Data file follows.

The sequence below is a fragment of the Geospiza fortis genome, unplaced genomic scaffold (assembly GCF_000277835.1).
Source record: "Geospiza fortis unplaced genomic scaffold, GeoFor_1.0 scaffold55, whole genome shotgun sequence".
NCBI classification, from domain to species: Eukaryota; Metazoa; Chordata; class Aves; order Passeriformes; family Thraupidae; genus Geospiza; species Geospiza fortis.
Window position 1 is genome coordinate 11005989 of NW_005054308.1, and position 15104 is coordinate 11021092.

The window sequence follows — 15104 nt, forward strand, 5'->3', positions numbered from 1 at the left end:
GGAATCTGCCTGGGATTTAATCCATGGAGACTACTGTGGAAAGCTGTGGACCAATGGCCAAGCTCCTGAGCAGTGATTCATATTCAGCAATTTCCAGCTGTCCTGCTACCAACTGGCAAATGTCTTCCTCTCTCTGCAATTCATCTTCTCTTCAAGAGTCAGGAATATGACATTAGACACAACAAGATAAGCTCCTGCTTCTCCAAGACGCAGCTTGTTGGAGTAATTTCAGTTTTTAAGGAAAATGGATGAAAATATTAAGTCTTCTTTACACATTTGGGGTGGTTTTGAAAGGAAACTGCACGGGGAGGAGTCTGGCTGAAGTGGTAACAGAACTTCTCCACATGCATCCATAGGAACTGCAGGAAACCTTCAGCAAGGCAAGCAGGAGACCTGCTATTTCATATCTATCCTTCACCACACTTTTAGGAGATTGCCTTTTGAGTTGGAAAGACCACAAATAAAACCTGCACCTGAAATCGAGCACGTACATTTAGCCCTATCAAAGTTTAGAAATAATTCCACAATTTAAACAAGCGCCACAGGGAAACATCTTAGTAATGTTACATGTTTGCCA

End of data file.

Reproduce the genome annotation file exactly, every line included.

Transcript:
The sequence below is a fragment of the Geospiza fortis genome, unplaced genomic scaffold (assembly GCF_000277835.1).
Source record: "Geospiza fortis unplaced genomic scaffold, GeoFor_1.0 scaffold55, whole genome shotgun sequence".
NCBI classification, from domain to species: Eukaryota; Metazoa; Chordata; class Aves; order Passeriformes; family Thraupidae; genus Geospiza; species Geospiza fortis.
Window position 1 is genome coordinate 11005989 of NW_005054308.1, and position 15104 is coordinate 11021092.

The window sequence follows — 15104 nt, forward strand, 5'->3', positions numbered from 1 at the left end:
GGAATCTGCCTGGGATTTAATCCATGGAGACTACTGTGGAAAGCTGTGGACCAATGGCCAAGCTCCTGAGCAGTGATTCATATTCAGCAATTTCCAGCTGTCCTGCTACCAACTGGCAAATGTCTTCCTCTCTCTGCAATTCATCTTCTCTTCAAGAGTCAGGAATATGACATTAGACACAACAAGATAAGCTCCTGCTTCTCCAAGACGCAGCTTGTTGGAGTAATTTCAGTTTTTAAGGAAAATGGATGAAAATATTAAGTCTTCTTTACACATTTGGGGTGGTTTTGAAAGGAAACTGCACGGGGAGGAGTCTGGCTGAAGTGGTAACAGAACTTCTCCACATGCATCCATAGGAACTGCAGGAAACCTTCAGCAAGGCAAGCAGGAGACCTGCTATTTCATATCTATCCTTCACCACACTTTTAGGAGATTGCCTTTTGAGTTGGAAAGACCACAAATAAAACCTGCACCTGAAATCGAGCACGTACATTTAGCCCTATCAAAGTTTAGAAATAATTCCACAATTTAAACAAGCGCCACAGGGAAACATCTTAGTAATGTTACATGTTTGCCA